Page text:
One night last week, I had my first taste of German Gummy Bears! After supper we brought out the bag, and my sister got The Gummy Bear Oracle Book. Here is how it works: You pick five gummy bears with your eyes closed, and depending on what colors you pick, you have a different fortune. I picked one red, one yellow, a green and two orange bears. I learned that I am a free, passionate spirit who loves big wide landscapes but who has bad luck in love. In other words, I once had a farm in Africa.

Wednesday night there was an AFS meeting/get together, where I met all the other exchange students in my area, and learned that hard alcohol counts as a drug. We went over AFS rules, and then just socialized. Everyone is very nice, and a few of us (along with a couple AFS people) have plans to go out for coffee or hot chocolate this Sunday. But I'm sure the rest of us will all get together soon enough as well. It is nice to think that my social will finally start existing with people my own age again! (Also, in addition to a bag of gummy bears, a sticker and a pen, we each all recieved a tshirt from AFS Frankfurt! That makes AFS tshirt number two, so far :p)

I wanted to say some differences and observations about life and people here, but I seem to have forgotten them all now. Remember, though, feel free to comment and ask questions. Below are some photos.

this is a real eis kaffee. its coffee with ice cream in it.

museum of modern art

sad at my gummy bear oracle

frankfurt skyline twice

Tuesday, September 21, 2010

The First Week

My first week in Frankfurt was great. I saw some sights with my host parents, ate a lot of good food, and slept. My family is super nice, and I felt at home right away. Their house is medium sized, and very pretty. They do a lot of work on it themselves, so its not entirely finished, but it doesn't matter. And since my house in Maine is far from completed either, it really doesn't bother me at all. I have a pretty room which overlooks the garden. There are lots of books around, and currently I'm reading Harry Potter und der Feurkelch. Can you guess? Harry Potter and the Goblet of Fire. It's good to read, since I know the words so well in English it helps me a lot with my German. There is a beautiful park that overlooks Frankfurt a ten minute walk or so away from my house, out of the city, and maybe sometime I will put up some pictures.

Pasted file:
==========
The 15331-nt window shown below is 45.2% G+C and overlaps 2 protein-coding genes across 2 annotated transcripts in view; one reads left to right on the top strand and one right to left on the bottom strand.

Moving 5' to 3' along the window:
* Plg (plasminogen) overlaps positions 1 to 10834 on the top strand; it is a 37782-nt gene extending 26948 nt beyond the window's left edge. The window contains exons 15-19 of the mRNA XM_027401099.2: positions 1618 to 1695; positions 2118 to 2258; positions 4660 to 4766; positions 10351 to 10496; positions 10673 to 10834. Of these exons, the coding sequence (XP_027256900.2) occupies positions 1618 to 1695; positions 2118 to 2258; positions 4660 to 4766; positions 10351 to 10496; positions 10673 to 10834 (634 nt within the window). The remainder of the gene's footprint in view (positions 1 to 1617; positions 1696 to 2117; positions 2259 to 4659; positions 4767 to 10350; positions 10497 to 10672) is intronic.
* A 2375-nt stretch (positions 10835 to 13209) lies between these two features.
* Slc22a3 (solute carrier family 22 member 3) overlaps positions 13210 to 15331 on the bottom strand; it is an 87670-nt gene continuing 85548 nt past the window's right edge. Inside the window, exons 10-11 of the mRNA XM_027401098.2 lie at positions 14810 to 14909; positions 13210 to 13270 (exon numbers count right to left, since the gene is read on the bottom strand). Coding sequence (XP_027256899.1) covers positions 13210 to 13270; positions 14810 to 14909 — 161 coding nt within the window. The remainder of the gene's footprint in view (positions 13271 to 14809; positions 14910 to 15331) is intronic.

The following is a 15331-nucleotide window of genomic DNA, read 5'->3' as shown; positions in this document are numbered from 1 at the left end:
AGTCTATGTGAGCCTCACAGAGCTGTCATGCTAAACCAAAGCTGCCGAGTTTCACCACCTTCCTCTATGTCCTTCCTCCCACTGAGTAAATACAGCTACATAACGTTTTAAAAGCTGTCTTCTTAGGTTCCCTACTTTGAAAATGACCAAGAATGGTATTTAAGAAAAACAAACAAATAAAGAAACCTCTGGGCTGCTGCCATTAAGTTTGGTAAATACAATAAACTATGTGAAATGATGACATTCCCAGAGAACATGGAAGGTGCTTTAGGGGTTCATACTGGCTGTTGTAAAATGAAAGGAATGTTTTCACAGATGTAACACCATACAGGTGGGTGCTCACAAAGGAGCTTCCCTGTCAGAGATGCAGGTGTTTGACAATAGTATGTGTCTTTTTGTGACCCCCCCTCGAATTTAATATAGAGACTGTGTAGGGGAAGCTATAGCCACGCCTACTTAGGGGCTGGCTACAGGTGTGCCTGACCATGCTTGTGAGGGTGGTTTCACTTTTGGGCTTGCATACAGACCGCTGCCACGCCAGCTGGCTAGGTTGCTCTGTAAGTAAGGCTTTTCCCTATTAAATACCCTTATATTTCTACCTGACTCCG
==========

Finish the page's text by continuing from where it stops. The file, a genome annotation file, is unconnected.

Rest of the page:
My daily routine goes something like this: I get up around eight, leave for my class around nine. I catch the bus and go until the end of the line, and then I catch the tram, which drops me off right near my course. Everybody is very nice there. German grammar (cases, mostly) I find somewhat confusing, but I'm sure I'll improve. On Tuesday I had a little adventure. Upon arriving home after class, I discovered that I could not open the door. It was a pretty ridiculous predicament, and I didnt know what to do, so I went out again, and came back, and went out again. I took the metro to a stop that looked on the map as though it was near the river. I got out, and didnt find the river. I did, however, see a new part of Frankfurt, and now I know where the Goethe Museum is! I got back a bit late because I walked around for so long, and my family let me in. It was somewhat embarassing, once I learned how to open the door, but it was a good day overall. The rest of the week passed without incident. I'm understanding more and more, and I was able to tell a lady waiting for the tram the time.

The weekend came, and Saturday my guest sister took me shopping on a big street that has three (three!) H&Ms. So far I've only been in one. On that street I went up the longest escalator in Europe, and bought a shirt, a scarf, and a sweater. After three hours we were pretty exhausted, and went back home for a quick bite to eat before going to a Französich Party organized by my language class program. We didn't know anybody there, so we just ate a bunch of deserts for an hour. We were actually about to leave, when two young guys we're acquainted with came in, and we ended up all sitting at a table outside in the cold, because inside it was so hot. We finally went back home around midnight. It was a long day. Sunday morning one of my sister's friends came over, and then in the evening we went to another friends house to meet a bunch of other friends. There we watched a very strange movie in which Daniel Brühl played a schizophrenic. We got back quite late, and were very tired in the morning.

In three weeks fall break starts, and I think we might go on a small trip somewhere. And on October 25th I will start actual German high school (in my case Gymnasium, the university-bound school track). Very exciting.

I try to give pretty comprehensive posts, but if there's something you're especially curious about that I haven't mentioned, please do comment, or contact me with facebook or email.


Tuesday, September 14, 2010